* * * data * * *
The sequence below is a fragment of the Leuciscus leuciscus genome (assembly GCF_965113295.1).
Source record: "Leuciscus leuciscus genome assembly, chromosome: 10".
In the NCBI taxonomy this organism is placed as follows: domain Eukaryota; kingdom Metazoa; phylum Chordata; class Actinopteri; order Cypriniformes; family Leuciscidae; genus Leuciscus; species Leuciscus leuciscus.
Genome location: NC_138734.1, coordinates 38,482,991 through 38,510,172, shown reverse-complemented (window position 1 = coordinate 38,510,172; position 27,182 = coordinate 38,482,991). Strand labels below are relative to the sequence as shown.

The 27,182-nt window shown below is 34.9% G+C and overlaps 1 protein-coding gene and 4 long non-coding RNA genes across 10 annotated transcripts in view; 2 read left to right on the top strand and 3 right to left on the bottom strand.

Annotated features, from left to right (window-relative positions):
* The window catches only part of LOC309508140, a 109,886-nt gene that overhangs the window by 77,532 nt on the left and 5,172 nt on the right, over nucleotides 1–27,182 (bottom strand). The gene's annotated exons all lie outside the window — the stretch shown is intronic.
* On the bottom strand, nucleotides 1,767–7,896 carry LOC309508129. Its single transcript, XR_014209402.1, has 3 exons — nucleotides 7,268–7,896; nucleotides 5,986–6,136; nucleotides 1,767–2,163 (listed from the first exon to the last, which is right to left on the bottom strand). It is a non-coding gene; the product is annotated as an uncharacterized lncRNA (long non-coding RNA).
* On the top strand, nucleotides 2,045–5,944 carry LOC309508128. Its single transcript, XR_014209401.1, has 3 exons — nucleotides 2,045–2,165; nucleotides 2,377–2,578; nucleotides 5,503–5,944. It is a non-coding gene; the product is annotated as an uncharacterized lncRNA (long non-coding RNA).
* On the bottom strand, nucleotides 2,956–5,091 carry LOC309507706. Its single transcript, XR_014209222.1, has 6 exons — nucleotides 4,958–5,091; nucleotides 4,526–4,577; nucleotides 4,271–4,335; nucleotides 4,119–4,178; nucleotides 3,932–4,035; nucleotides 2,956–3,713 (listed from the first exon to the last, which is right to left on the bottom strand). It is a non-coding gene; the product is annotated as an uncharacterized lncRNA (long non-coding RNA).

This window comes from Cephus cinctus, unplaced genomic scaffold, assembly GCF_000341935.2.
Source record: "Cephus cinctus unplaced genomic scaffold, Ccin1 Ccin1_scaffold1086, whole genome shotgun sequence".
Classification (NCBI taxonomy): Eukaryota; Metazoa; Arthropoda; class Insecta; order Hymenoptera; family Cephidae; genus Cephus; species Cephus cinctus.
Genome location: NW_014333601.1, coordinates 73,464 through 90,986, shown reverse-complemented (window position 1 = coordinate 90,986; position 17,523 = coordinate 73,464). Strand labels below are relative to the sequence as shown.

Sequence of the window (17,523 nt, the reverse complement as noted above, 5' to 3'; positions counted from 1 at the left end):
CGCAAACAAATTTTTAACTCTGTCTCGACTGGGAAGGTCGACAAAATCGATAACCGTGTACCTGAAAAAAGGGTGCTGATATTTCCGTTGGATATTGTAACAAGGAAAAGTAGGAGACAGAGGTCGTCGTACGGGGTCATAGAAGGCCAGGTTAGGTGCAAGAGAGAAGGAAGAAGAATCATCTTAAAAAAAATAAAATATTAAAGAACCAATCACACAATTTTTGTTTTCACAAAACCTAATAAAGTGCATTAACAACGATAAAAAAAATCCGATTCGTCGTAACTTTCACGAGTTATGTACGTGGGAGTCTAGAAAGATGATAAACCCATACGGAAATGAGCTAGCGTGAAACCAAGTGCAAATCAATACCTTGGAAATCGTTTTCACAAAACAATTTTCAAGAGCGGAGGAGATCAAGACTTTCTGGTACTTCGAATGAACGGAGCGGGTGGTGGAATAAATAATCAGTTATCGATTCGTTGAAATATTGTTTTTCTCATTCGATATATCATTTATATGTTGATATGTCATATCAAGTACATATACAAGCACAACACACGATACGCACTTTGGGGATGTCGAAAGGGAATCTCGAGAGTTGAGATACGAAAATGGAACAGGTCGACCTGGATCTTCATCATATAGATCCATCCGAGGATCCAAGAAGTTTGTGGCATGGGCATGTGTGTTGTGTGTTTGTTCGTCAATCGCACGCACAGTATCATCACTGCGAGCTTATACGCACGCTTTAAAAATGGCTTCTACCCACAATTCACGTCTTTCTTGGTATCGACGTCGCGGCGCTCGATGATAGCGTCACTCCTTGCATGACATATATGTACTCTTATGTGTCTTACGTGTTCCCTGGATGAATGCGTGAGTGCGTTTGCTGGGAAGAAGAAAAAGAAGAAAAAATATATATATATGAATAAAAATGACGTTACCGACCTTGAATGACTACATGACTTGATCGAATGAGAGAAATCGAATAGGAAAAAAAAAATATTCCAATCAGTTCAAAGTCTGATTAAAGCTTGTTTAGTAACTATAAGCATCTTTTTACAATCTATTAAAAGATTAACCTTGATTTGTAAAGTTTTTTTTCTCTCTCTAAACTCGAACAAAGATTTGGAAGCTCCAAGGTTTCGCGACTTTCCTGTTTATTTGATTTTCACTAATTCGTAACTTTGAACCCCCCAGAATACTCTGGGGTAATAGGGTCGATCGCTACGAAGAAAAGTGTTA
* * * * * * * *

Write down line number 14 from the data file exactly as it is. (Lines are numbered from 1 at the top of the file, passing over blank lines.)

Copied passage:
Genome location: NW_014333601.1, coordinates 73,464 through 90,986, shown reverse-complemented (window position 1 = coordinate 90,986; position 17,523 = coordinate 73,464). Strand labels below are relative to the sequence as shown.